Utility Week

UTILITY Week 7th November 2014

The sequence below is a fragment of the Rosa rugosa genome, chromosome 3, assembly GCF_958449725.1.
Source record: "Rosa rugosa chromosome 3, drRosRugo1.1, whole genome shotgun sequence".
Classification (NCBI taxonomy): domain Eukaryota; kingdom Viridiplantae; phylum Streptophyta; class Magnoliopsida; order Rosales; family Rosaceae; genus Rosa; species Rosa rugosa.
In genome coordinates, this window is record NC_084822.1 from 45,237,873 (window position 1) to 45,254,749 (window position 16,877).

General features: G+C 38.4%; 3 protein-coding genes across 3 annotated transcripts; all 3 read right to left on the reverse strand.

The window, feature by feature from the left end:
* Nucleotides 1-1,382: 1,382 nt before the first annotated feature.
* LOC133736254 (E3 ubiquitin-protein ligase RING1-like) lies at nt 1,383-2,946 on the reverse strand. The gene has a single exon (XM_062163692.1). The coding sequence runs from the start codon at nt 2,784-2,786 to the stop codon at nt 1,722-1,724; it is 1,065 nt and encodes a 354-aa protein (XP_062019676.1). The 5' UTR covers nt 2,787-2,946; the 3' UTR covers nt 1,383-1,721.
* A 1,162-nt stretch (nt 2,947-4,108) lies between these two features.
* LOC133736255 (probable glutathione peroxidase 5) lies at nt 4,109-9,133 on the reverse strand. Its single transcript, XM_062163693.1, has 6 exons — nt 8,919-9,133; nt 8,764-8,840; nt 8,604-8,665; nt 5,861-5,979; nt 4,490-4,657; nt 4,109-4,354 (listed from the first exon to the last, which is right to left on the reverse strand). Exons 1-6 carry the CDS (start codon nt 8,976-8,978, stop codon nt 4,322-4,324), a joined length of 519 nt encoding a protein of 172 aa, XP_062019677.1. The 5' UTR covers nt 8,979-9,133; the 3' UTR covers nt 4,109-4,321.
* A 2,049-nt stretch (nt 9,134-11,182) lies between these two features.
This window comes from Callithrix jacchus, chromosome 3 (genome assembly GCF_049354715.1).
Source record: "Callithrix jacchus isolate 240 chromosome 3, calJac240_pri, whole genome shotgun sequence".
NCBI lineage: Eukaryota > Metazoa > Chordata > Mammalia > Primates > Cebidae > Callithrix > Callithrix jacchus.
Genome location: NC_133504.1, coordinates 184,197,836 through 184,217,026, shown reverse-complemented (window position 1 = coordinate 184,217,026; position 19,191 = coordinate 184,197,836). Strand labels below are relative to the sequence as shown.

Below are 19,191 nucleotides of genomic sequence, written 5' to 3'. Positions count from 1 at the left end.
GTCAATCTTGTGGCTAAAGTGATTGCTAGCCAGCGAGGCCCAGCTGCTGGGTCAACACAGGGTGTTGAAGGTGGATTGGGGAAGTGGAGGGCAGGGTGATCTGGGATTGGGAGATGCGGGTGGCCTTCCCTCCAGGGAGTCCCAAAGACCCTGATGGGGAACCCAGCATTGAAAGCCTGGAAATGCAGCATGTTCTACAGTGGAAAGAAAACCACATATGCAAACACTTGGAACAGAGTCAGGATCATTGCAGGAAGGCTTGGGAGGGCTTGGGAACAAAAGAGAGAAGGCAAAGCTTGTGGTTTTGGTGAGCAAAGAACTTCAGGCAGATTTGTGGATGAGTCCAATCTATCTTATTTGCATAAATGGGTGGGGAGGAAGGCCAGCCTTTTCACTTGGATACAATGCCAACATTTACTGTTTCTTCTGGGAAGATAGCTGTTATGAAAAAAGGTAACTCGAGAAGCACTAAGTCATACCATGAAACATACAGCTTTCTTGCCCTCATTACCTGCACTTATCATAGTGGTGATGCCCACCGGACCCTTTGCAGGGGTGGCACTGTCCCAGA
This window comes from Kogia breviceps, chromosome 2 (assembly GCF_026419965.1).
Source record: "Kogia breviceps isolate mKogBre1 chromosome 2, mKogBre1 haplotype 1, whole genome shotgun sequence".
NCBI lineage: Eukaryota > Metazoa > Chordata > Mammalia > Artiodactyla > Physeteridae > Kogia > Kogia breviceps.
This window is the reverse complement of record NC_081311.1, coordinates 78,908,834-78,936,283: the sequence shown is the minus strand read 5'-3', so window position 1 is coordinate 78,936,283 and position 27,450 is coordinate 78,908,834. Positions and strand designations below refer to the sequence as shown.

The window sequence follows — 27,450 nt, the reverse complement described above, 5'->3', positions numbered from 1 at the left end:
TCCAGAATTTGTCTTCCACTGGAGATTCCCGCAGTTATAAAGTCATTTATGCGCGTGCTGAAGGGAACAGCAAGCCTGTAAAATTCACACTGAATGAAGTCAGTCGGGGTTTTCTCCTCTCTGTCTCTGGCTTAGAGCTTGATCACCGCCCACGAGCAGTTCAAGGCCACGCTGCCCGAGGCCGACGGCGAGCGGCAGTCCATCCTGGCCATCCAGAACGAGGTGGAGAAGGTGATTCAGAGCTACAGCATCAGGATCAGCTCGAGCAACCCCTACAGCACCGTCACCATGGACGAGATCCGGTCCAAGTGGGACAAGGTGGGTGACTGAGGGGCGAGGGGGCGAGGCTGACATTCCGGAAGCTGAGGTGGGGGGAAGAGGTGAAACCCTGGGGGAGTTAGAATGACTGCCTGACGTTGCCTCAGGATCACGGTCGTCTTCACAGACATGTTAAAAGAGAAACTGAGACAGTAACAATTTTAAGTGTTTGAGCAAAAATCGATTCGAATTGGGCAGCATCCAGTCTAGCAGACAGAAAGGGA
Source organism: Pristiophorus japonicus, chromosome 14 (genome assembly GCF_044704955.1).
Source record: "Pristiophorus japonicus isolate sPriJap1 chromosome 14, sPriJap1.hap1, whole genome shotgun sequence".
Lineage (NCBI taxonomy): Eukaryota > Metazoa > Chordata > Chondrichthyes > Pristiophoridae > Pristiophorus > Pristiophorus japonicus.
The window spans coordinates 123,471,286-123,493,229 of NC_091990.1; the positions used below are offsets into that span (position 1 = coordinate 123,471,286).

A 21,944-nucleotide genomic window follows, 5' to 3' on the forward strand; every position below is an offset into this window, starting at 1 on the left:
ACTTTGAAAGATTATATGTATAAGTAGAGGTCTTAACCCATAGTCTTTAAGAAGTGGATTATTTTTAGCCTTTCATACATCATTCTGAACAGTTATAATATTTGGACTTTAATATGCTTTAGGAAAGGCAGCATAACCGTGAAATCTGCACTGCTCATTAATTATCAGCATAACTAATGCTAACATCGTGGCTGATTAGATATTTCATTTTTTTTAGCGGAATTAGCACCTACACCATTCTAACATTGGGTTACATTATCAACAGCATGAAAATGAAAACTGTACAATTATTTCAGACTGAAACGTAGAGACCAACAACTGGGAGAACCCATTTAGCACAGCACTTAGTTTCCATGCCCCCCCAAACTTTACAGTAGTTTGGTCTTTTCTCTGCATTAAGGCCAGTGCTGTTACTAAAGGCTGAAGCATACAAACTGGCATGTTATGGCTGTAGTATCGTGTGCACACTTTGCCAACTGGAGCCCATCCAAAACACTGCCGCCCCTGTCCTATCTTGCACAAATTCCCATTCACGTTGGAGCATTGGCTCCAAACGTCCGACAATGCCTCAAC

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26 | 7th - 13th November 2014 | UtILItY WeeK Customers I am the customer Jo Causon "Is this the best way to deal with vulnerable customers?" Utilities – and water companies in particular – face a difficult challenge to manage relation- ships with customers who have not paid their bills, but cannot be disconnected. One response is for compa- nies to write to customers as though they are a third party collection agency, to stimulate customers to contact them and make arrangements for payment. But is this the most appropriate and effective way of managing vulnerable or in some already make provision for the cost of collecting payments in their charges. Loss of trust and reputation with these customers should be weighed against the financial returns of measures to reduce non-payment of bills. Perhaps both companies and customers would benefit more from greater efforts to help customers better manage both their water use and finances. Jo Causon, CEO, Institute of Customer Service cases, challenging customers? It has been argued that the practice is efficient because it drives up payment of outstand- ing bills. But at a time when the utilities sector as a whole is experiencing historically low levels of customer satisfaction and trust, and is under keen scrutiny from politicians, media and the public, perhaps the business case is less clear. There are links between customer satisfaction, trust and likelihood to remain a customer. Anything that could undermine customer trust must be looked at closely. Many customers who pay their bills promptly may rea- sonably assume that companies This week Scottish Power faces big rise in complaints Supplier blames introduction of new customer system for jump in number of complaints Scottish Power has recorded the biggest rise in the number of complaints received by any of the major energy suppliers, according to figures from Citi- zens Advice. The number of complaints against the company increased from 197.7 per 100,000 customers between January and March this year to 256 per 100,000 between April and June. This is a big increase on the 46.2 complaints per 100,000 customers it recorded in June to September 2013. Scottish Power said the increase had partly been caused by "our people adapting to our new £200 million customer system". It added: "We will continue to have the longest call centre opening hours in the industry, and we are committed to restoring our customer service levels to the highest possible standards." Npower remained the most complained about of the major energy suppliers, with 647.9 complaints per 100,000 customers, although this was down from 664.8 per 100,000 customers between January and March. Npower has been at the bottom of the complaints table for the past two years aer it implemented a new billing system. When British Gas introduced its new billing system in 2006, the number of complaints almost tripled to 250 per 100,000 customers by the end of that year. At the other end of the table, SSE remained the least complained about supplier, with 33.7 complaints per 100,000 between April and June 2014. Eon (79.2 per 100,000) came second. JB eNergY Independent firms face Ofgem probe Ofgem has launched an inves- tigation into two independent business energy suppliers aer they attracted high numbers of customer complaints and a refer- ral by Citizens Advice. BES Commercial Electric- ity, an electricity supplier, and Business Energy Solutions, a gas supplier, will be investigated to ensure they are trading in a transparent and fair manner and have not provided customers with inaccurate and mislead- ing information, particularly in reference to their handling of deemed contracts and electricity meter readings. BES Utilities, the parent company of BES Commercial Electricity and Business Energy Solutions, said: "We will con- tinue to provide Ofgem with our full co-operation, as we have done over recent months, and hope that this matter can be resolved as soon as possible." eNergY Suppliers exceed Warm Home duties Energy suppliers have exceeded their obligatory duties under the Warm Home Discount (WHD) by £24 million, according to Ofgem. The regulator's annual report on the third year of the WHD scheme said vulnerable custom- ers received a total discount of £291 million off their energy bills, more than the suppliers' minimum obligation. More than 1.8 million custom- ers received a rebate of £135 to help with their energy costs during the winter of 2013/14. A further 500,000 customers received other types of support. Two new suppliers, First Util- ity and Utility Warehouse, joined the WHD scheme last year, "resulting in the benefits of the scheme being available to the customers of more suppliers", the report said. eNergY 1.2m could switch in collective scheme Up to 1.2 million consumers could change energy supplier under a collective switching scheme launched by a consumer website. MoneySavingExpert.com says members of its Cheap Energy Club could cut their annual energy bills by up to £230. Members are being offered a 12-month fixed deal for £950; a three-year fixed tariff at £1,099 a year; or a green tariff for £1,055 per year. The average big six standard tariff is £1,180. "We've used the bulk power to negotiate tariffs that substan- tially undercut anything else being offered on the open mar- ket," said MoneySavingExpert. com founder Martin Lewis. Npower still most complained about supplier

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